One of the things about having a season ticket in a seating area as opposed to previous years where I had one for a terraced area is that you have the same people around you at games. Yesterday, one or two of the regular faces weren’t there for whatever reason, but I would say to them and anyone else who couldn’t make the game that you didn’t miss much - it was one of those matches where you came out of the ground feeling frustrated on so many levels.
Before going into detail about why I found the whole thing so frustrating, just a quick comment on what the Mail on Sunday is calling “a 22-man mass brawl”. I can see this episode gathering momentum over the next few days as the media go into overdrive – now, if there was a racist comment made then it was completely inappropriate and you would like to see the culprit punished, but, apparently, the referee didn’t hear anything to that effect and so we are one of those situations where one party claims something happened and the other says it didn’t. Therefore, I would be very surprised if any more comes of the racist comment allegation, but I hope that we don’t get to see the clubs get one of those “failing to control their players” charges because, based on what happened after the final whistle out on the pitch (as opposed to what might have happened in the tunnel after that) it would not be merited.
Anyway, here are my reasons not to be cheerful after the game;
The performance of the referee
I am sure that not all of the Premiership refs that we get for our games are complete duffers, but sometimes it doesn’t half feel that way. What happens of course is that you tend to forget the ones who do a thoroughly good job and just remember the ones who cock up and, while he was not quite in the Knight, Clattenburg and Probert class, Steve Tanner cocked it up yesterday.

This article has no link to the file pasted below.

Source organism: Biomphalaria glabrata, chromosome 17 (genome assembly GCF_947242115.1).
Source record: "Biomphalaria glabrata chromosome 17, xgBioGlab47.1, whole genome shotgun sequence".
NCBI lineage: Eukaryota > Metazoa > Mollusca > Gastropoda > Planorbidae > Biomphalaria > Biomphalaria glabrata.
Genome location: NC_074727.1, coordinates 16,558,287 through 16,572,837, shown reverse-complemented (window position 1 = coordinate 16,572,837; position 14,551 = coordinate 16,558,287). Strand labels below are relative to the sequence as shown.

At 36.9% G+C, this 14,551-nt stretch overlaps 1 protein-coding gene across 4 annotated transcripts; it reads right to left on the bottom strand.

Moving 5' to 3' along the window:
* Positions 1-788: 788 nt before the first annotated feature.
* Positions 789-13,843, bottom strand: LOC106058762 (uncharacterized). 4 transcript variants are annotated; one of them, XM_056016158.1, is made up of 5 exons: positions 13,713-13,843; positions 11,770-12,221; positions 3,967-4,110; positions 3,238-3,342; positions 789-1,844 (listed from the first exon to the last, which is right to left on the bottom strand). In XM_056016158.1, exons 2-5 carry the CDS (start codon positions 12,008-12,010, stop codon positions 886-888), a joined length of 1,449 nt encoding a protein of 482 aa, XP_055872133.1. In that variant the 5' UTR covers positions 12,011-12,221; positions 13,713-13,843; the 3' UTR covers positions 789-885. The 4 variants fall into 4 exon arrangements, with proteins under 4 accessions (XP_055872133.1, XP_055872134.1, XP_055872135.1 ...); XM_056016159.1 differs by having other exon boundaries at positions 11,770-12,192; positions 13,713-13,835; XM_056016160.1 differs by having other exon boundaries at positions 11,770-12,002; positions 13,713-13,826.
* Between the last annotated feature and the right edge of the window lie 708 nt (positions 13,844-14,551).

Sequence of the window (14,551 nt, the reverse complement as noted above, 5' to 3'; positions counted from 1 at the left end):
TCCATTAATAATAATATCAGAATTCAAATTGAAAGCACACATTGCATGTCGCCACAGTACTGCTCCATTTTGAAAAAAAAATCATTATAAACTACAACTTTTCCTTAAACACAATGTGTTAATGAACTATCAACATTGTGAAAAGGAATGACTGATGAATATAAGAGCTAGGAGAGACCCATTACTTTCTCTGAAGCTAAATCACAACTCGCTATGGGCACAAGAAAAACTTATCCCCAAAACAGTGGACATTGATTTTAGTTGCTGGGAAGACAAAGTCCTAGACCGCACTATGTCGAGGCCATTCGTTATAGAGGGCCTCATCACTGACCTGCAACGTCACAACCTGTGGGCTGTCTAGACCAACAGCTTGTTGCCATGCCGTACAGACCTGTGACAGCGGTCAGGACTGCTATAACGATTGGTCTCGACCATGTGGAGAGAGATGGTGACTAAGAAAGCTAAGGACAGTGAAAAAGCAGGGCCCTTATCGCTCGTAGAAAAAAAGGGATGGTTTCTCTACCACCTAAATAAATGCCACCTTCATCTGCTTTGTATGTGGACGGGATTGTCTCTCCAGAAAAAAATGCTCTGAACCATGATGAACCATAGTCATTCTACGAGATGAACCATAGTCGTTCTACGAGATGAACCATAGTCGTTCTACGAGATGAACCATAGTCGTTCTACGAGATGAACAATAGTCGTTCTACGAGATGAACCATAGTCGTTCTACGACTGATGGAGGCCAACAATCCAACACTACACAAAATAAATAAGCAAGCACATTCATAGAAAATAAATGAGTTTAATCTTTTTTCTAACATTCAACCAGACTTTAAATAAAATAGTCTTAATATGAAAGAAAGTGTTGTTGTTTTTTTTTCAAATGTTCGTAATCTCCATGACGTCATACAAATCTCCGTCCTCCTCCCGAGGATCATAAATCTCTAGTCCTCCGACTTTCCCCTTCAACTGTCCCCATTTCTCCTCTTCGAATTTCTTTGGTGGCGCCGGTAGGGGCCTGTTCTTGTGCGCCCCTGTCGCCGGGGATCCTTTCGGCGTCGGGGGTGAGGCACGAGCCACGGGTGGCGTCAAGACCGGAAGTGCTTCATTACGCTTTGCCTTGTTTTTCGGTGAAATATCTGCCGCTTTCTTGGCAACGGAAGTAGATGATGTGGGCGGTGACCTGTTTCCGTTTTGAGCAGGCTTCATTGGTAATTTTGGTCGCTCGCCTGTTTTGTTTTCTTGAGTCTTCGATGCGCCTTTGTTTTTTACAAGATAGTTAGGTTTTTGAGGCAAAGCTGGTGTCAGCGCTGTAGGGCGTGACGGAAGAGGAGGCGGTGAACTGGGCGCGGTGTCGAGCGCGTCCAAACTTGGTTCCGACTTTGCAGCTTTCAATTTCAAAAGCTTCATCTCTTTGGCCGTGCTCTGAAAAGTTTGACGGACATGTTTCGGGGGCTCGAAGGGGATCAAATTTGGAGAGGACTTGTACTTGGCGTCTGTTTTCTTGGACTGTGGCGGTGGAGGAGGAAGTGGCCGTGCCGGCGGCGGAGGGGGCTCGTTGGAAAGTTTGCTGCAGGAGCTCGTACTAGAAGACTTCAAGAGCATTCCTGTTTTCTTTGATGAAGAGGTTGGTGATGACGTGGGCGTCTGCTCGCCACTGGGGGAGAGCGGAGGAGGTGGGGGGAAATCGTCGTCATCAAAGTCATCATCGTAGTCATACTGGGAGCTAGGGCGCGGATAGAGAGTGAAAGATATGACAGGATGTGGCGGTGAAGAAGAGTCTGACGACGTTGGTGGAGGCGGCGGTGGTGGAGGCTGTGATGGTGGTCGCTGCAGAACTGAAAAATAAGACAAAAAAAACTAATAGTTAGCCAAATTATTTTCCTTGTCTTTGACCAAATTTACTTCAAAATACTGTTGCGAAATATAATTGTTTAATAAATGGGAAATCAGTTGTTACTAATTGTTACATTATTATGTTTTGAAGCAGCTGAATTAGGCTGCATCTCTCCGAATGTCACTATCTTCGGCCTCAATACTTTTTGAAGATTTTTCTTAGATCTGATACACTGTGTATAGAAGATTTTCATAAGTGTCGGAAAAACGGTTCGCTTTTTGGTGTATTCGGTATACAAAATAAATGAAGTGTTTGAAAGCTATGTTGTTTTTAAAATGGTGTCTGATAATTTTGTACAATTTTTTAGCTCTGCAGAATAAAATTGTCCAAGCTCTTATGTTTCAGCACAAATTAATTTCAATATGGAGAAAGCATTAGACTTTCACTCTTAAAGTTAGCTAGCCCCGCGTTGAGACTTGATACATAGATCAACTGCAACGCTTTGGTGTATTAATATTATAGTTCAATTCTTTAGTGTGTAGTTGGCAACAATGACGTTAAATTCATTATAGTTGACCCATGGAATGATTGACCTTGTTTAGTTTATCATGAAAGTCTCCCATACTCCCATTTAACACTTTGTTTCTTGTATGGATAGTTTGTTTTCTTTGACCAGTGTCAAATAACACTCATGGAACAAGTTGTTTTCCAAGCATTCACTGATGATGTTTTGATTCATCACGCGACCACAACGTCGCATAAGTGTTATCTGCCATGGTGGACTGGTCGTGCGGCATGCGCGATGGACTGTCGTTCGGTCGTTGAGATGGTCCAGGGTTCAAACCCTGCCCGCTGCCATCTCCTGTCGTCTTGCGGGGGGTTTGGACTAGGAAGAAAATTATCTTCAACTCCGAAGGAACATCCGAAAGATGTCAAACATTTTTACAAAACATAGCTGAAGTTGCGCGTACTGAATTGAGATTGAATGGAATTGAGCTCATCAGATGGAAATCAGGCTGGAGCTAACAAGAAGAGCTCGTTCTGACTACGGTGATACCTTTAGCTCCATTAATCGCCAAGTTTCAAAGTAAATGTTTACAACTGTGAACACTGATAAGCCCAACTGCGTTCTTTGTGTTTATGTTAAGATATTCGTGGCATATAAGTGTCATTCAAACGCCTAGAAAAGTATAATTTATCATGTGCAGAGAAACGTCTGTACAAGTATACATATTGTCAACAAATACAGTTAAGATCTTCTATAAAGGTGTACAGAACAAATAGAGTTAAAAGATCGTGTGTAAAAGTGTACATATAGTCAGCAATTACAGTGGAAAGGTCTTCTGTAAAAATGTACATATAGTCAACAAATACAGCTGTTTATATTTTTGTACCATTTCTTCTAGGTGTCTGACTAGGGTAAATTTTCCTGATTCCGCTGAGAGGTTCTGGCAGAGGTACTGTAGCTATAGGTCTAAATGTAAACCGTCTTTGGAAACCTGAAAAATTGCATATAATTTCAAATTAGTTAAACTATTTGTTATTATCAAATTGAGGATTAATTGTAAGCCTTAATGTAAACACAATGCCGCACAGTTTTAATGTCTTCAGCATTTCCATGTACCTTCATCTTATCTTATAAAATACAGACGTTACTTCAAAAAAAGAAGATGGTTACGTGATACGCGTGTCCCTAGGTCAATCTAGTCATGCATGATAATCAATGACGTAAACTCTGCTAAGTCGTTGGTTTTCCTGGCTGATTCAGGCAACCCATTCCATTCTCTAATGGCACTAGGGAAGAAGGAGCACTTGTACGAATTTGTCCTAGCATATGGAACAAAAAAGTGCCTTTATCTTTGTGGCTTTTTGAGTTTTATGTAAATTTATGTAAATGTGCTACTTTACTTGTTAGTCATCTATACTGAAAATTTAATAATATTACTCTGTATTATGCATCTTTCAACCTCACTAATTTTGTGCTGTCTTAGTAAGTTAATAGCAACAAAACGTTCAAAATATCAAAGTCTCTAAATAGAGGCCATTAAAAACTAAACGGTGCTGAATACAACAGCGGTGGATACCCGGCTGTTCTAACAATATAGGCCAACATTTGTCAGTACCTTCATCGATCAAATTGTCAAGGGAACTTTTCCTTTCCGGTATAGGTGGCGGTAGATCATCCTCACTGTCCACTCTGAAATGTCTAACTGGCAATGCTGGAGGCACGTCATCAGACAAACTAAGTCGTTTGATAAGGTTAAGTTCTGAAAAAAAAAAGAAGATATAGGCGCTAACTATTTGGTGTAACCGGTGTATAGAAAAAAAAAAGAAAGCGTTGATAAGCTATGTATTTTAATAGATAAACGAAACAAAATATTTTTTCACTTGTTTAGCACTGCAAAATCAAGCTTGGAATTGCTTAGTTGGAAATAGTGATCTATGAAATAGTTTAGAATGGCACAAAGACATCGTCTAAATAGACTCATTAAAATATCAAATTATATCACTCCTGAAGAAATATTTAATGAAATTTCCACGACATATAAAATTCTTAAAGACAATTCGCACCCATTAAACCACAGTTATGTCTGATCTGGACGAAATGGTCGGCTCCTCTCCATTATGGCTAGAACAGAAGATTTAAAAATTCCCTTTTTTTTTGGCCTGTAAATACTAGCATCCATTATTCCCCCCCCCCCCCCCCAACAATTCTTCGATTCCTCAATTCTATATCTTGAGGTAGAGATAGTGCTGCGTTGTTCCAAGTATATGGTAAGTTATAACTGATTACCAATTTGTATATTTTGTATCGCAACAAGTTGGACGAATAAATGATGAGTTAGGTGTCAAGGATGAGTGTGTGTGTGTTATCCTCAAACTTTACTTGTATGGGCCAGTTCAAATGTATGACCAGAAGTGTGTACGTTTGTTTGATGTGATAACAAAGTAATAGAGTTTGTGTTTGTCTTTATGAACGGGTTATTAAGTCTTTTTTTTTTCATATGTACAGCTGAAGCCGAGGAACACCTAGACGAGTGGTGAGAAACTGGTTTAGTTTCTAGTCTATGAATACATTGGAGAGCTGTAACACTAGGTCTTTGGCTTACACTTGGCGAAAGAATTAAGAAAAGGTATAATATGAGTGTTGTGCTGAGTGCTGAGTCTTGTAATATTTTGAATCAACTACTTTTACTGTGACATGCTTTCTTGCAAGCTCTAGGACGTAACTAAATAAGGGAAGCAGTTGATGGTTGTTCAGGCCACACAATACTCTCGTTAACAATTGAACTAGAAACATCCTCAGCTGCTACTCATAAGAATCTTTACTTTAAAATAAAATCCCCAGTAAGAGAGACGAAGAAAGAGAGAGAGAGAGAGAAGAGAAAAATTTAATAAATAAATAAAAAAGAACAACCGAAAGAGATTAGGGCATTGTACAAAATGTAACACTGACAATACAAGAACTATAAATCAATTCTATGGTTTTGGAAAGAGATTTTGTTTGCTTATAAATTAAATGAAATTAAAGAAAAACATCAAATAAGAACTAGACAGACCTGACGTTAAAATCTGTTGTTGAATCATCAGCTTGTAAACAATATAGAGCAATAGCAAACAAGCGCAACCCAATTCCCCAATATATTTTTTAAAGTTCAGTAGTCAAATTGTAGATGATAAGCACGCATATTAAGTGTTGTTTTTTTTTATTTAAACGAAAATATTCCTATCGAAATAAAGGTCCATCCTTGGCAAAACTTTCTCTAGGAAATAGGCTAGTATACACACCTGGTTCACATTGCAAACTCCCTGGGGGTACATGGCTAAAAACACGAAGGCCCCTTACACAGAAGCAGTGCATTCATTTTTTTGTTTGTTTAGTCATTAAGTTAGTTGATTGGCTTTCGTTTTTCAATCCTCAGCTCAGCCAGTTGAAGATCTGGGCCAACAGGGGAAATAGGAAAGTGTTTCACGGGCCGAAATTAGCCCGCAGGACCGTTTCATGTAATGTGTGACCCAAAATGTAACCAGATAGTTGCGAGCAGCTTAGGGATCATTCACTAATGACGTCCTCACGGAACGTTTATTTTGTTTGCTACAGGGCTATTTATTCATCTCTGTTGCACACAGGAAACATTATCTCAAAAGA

How else can you explain Tanner’s decision not to send off Alessane N’Diaye after his first half foul on Joe Ledley when he had already received a yellow card? Tanner issued three yellow cards during the game and none of the fouls involved were as bad as the one N’Diaye committed right in front of the visiting fans – the ref bottled that decision pure and simple and, leaving that incident aside, his performance throughout was not good.
The performance of Crystal Palace
Let me say first of all that I thought Palace thoroughly deserved their point and, indeed, may just have merited all three of them. It is also not the oppositions job to just roll over and die in the face of the formidable attacking team that we can be on our day. Palace stood their ground yesterday and I am sure they left feeling justifiably satisfied with their performance, but I would hate my side to play like that every week and this brings me on to the vexed subject of Mr Neil Warnock.
I am trying my hardest to be fair here, so let’s say that, on a certain level, Neil Warnock is doing a fine job at Selhurst Park this season. He can justifiably claim that his hands are tied to some extent by the transfer embargo that has been placed on the club at times during this campaign and on the basis that a manager’s job is to make the best of the talent he has available, then operating in a physical, in your face style is probably the best way that Palace can find any success this year.
However, one of the main reasons I have no time for Neil Warnock is that you know full well that, even if Palace were flush with money, he would have them playing in exactly the same way. Trying to be fair once again to him, it has to be said that he has managed so many clubs where money is tight and he has still been able to put together sides where the whole is better than the sum of it’s parts.